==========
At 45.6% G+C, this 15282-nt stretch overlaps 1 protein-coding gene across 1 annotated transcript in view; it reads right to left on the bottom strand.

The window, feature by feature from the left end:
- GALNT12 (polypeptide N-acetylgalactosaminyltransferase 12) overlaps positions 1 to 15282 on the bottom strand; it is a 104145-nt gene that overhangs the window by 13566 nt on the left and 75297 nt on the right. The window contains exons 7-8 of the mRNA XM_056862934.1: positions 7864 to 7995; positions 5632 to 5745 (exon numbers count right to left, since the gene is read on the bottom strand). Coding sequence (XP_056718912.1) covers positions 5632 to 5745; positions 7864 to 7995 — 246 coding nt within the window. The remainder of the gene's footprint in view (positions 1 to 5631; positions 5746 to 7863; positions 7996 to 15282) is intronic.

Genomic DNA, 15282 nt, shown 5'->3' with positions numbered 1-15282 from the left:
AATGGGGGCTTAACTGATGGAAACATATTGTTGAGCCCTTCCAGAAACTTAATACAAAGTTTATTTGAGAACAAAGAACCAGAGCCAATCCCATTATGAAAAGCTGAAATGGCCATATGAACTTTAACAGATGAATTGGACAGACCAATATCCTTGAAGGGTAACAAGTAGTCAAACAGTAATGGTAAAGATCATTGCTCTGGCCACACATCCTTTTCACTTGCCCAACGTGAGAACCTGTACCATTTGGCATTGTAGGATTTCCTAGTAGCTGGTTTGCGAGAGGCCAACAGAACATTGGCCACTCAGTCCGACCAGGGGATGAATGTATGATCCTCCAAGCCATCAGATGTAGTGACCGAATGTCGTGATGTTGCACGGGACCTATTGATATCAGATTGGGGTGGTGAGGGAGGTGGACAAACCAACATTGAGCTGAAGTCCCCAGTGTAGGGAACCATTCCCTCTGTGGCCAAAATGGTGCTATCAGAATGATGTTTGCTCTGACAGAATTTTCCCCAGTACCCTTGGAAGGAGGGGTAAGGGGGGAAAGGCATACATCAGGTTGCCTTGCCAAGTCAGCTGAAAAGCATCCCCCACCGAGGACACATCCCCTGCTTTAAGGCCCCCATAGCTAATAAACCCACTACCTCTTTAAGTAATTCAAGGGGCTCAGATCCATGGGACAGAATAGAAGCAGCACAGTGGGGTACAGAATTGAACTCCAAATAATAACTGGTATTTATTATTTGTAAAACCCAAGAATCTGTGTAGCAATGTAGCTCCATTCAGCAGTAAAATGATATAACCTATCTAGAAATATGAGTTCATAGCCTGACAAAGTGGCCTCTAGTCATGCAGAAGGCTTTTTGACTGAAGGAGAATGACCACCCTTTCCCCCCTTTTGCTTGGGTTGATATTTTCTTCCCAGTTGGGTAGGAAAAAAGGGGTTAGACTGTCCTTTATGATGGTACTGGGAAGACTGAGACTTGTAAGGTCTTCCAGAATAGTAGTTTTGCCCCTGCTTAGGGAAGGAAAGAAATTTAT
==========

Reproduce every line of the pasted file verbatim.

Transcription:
At 45.6% G+C, this 15282-nt stretch overlaps 1 protein-coding gene across 1 annotated transcript in view; it reads right to left on the bottom strand.

The window, feature by feature from the left end:
- GALNT12 (polypeptide N-acetylgalactosaminyltransferase 12) overlaps positions 1 to 15282 on the bottom strand; it is a 104145-nt gene that overhangs the window by 13566 nt on the left and 75297 nt on the right. The window contains exons 7-8 of the mRNA XM_056862934.1: positions 7864 to 7995; positions 5632 to 5745 (exon numbers count right to left, since the gene is read on the bottom strand). Coding sequence (XP_056718912.1) covers positions 5632 to 5745; positions 7864 to 7995 — 246 coding nt within the window. The remainder of the gene's footprint in view (positions 1 to 5631; positions 5746 to 7863; positions 7996 to 15282) is intronic.

Genomic DNA, 15282 nt, shown 5'->3' with positions numbered 1-15282 from the left:
AATGGGGGCTTAACTGATGGAAACATATTGTTGAGCCCTTCCAGAAACTTAATACAAAGTTTATTTGAGAACAAAGAACCAGAGCCAATCCCATTATGAAAAGCTGAAATGGCCATATGAACTTTAACAGATGAATTGGACAGACCAATATCCTTGAAGGGTAACAAGTAGTCAAACAGTAATGGTAAAGATCATTGCTCTGGCCACACATCCTTTTCACTTGCCCAACGTGAGAACCTGTACCATTTGGCATTGTAGGATTTCCTAGTAGCTGGTTTGCGAGAGGCCAACAGAACATTGGCCACTCAGTCCGACCAGGGGATGAATGTATGATCCTCCAAGCCATCAGATGTAGTGACCGAATGTCGTGATGTTGCACGGGACCTATTGATATCAGATTGGGGTGGTGAGGGAGGTGGACAAACCAACATTGAGCTGAAGTCCCCAGTGTAGGGAACCATTCCCTCTGTGGCCAAAATGGTGCTATCAGAATGATGTTTGCTCTGACAGAATTTTCCCCAGTACCCTTGGAAGGAGGGGTAAGGGGGGAAAGGCATACATCAGGTTGCCTTGCCAAGTCAGCTGAAAAGCATCCCCCACCGAGGACACATCCCCTGCTTTAAGGCCCCCATAGCTAATAAACCCACTACCTCTTTAAGTAATTCAAGGGGCTCAGATCCATGGGACAGAATAGAAGCAGCACAGTGGGGTACAGAATTGAACTCCAAATAATAACTGGTATTTATTATTTGTAAAACCCAAGAATCTGTGTAGCAATGTAGCTCCATTCAGCAGTAAAATGATATAACCTATCTAGAAATATGAGTTCATAGCCTGACAAAGTGGCCTCTAGTCATGCAGAAGGCTTTTTGACTGAAGGAGAATGACCACCCTTTCCCCCCTTTTGCTTGGGTTGATATTTTCTTCCCAGTTGGGTAGGAAAAAAGGGGTTAGACTGTCCTTTATGATGGTACTGGGAAGACTGAGACTTGTAAGGTCTTCCAGAATAGTAGTTTTGCCCCTGCTTAGGGAAGGAAAGAAATTTAT